We see this morning that a high school in Philadelphia will stop using "Huckleberry Finn" because a tiny fraction of its accurate-to-the-19th-Century language makes students uncomfortable. I'm uncomfortable with contemporary school systems that allow the students to determine the curriculum based on what makes them uncomfortable.
The statue of "Silent Sam," the Confederate soldier, on the campus of UNC-Chapel Hill gets repeatedly vandalized because he's a symbol of the Old South, slavery and all. That's right. An historical artifact inspires the emotional use of spray paint, and we're supposed to wink at that.
Controversy erupts at Yale University because a residence hall is named for John C. Calhoun, a big defender of slavery (not to even mention "nullification") before the Civil War. If we start abrading the names of former vice presidents for beliefs that offend us now, may we pulverize the marble busts of Spiro Agnew and Dick Cheney, who now occupy plinths in the U.S. Capitol? Or simply deal with the curiosity of their particular moments and ironies in our American political history?
The sand-blasting of history will not change history. The United States was an avid promoter and utilizer of slavery. We should remember that fact, not attempt to efface it from the built landscape and squelch its artifacts from the schoolroom.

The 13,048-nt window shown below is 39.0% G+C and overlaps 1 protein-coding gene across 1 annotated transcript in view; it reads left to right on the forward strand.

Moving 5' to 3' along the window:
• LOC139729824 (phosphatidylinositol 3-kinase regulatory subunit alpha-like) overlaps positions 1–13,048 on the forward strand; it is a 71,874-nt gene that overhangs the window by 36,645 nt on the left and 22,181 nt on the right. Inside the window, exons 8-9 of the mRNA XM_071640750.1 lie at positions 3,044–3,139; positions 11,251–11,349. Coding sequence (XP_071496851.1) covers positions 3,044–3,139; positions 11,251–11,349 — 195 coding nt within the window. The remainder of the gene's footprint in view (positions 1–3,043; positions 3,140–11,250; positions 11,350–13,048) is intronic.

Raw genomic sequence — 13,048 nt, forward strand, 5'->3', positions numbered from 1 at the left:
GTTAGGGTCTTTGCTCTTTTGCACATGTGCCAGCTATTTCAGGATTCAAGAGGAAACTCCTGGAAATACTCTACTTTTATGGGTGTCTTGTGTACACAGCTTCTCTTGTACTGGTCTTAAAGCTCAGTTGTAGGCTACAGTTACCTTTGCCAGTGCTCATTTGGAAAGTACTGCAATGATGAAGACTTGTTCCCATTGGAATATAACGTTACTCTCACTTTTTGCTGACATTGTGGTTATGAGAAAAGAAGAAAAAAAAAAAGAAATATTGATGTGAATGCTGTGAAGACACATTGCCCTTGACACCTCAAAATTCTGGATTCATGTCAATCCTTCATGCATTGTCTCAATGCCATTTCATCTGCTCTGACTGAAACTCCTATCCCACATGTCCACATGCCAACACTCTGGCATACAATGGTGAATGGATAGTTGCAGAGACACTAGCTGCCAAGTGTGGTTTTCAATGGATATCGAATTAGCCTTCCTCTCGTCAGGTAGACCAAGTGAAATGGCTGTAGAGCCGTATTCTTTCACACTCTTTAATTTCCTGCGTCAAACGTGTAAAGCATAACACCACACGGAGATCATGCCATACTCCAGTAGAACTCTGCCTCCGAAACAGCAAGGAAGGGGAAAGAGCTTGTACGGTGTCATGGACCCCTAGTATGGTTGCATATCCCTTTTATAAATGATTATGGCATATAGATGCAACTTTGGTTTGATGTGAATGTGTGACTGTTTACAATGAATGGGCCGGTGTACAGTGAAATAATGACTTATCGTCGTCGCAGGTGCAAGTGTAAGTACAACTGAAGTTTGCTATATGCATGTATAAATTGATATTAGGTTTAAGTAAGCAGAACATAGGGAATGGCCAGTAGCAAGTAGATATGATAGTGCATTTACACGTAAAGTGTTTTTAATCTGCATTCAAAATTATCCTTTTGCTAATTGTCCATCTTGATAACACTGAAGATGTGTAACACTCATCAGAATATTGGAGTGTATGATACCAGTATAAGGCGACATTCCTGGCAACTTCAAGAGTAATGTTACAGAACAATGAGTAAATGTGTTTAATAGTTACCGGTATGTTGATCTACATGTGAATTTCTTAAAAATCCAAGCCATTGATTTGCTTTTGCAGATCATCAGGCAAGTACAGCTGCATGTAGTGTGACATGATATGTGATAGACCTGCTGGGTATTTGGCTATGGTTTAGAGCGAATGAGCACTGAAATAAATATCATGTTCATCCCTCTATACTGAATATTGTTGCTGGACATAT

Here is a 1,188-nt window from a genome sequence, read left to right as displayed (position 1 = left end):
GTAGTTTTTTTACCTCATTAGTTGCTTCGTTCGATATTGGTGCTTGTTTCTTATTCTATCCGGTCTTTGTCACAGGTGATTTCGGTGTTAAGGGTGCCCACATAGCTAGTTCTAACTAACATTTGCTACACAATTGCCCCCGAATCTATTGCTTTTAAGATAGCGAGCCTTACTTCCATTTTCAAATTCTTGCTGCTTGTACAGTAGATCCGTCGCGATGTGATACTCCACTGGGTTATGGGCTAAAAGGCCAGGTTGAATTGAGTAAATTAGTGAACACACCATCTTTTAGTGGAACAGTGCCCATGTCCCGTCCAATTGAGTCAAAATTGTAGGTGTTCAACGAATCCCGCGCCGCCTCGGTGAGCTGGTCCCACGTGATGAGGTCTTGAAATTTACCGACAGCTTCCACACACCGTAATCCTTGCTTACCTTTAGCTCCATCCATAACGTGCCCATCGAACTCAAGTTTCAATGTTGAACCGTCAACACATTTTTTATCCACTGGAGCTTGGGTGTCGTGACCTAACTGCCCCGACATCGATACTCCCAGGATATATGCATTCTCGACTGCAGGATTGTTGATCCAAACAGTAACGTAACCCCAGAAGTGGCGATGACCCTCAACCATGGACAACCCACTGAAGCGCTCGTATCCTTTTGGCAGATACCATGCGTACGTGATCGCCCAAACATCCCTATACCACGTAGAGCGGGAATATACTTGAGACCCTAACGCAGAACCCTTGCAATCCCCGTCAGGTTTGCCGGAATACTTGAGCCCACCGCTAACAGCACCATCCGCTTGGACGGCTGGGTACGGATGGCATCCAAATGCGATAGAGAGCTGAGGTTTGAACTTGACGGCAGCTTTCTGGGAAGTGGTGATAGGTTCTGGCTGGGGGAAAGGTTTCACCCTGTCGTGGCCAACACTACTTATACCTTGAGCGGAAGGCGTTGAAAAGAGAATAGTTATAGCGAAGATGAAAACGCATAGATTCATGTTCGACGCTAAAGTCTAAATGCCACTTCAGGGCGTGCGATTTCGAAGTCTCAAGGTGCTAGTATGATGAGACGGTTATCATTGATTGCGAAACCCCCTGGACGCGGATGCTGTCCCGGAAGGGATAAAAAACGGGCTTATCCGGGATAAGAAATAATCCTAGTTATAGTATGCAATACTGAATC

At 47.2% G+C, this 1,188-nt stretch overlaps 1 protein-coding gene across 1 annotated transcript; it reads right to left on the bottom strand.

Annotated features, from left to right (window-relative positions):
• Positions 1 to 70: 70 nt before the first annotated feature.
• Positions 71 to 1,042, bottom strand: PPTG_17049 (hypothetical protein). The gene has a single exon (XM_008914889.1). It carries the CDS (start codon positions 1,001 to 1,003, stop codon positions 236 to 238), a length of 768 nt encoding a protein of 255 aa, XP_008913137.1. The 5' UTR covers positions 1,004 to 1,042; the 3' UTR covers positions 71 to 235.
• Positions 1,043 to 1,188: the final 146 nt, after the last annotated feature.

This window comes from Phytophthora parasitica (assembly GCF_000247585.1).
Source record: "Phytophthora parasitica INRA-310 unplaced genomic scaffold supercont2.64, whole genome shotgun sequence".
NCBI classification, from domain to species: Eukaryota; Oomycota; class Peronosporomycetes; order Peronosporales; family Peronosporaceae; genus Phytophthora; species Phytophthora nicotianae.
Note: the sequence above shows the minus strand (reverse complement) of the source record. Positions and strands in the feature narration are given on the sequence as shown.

When we start purifying the past by erasing its presence in the present, where do we stop? No public figure in American history, whose monument or likeness or mere name (fer Gawd's sake) might offend someone with its embedded memory of wrong-doing or wrong thought, would ever be sufficiently free of civic sin.
Christopher Columbus? How does removing his name from a national day for post-office closings cleanse his and the collective Conquistedores' genocide against the Indians? Making ourselves feel satisfied that we've somehow taken revenge for the past by erasing a memory in the present is a fool's game.
The Age of Exploration was full of greedy jerks. The U.S. presidency, let alone the vice presidency, attracted ambitious jerks. The history of religion is replete with pious jerks. Some of those jerks are actually famous now for occasionally rising above their jerkhood. Thomas Jefferson was a trainwreck of contradictions, yet we honor him for the light and not the darkness.